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Facebook Cookies and iFrames

It’s commonly known that Facebook uses cookies. On their website, but also on websites that use Facebook widgets such as like buttons, post embeds or videos. In this post we’ll discuss some different implementations of Facebook services or scripts, and why they require consent.

Facebook and consent

As we all know by now, services like Facebook utilize Marketing and tracking cookies require the visitor’s consent. Most website operators understand that using a Facebook tracking Pixel requires the visitor’s consent, as the purpose of the pixel is marketing/tracking related (or at least to gather statistics). Some Complianz users ask us whether the same goes for embedded posts or videos, as the video or embedded post serves a ‘functional’ purpose as part of a page or article. Unfortunately that ship won’t sail, as this content is loaded via an iFrame of facebook.com. This iFrame will load third-party cookies used to track your visitors. This information can then be accessed by Facebook.com. So, even when embedded consent is published purely for a functional purpose, the cookies serve a marketing purpose and require consent.

What is an iFrame?

An iFrame is essentially a frame which loads content from another site. Most embedded posts, like buttons, videos, etcetera are embedded using an iFrame. As the content in the iFrame is loaded from the external site, in most cases it will also load the cookies from the external site. This external site can also access the cookies it places, which makes iFrames still a commonly used method used for tracking.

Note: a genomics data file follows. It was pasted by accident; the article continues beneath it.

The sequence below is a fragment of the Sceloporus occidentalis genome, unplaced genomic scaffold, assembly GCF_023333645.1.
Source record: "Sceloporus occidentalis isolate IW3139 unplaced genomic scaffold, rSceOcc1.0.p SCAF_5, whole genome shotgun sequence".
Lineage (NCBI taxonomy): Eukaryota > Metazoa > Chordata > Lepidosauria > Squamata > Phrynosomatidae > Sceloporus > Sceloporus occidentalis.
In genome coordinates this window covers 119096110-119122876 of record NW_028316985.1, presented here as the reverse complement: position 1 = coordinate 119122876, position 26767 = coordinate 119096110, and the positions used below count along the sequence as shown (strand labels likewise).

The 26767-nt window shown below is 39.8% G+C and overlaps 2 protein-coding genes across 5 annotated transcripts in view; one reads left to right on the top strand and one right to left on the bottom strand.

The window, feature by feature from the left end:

Third-Party cookies versus Own domain cookies

In the example of an embedded Facebook like button, the like button is loaded via an iFrame via facebook.com. It stores data in cookies on the facebook.com domain. Third-Party cookies are very likely to require consent as they are still the most-used method for cross-domain tracking. Also Browsers are increasingly blocking third-party cookies as part of their privacy settings. This is why Facebook also allows site visitors to load facebook scripts and pixels via a subdomain (eg. facebook.yoursite.com). Technically speaking, cookies placed on a subdomain of your own site are not third-party cookies. This is why they are less likely to be blocked by privacy settings. Though in the perspective of privacy legislation, these scripts and cookies still serve the same marketing purpose and therefor require consent.

Our solution

Complianz will automatically detect Facebook embeds and pixels via the automated site scan. It then allows you to block facebook scripts before consent (or after consent is revoked in opt-out regions). A nice placeholder replaces the blocked content before consent, asking the visitor to accept Facebook cookies. Complianz integrates will all commonly used Facebook implementations and plugins, making consent management for Facebook scripts and cookies a breeze.

Join 700.000 users and install The Privacy Suite for WordPress locally, automated or fully customized, and access our awesome support if you need any help!

Complianz has received its Google CMP Certification to conform to requirements for publishers using Google advertising products.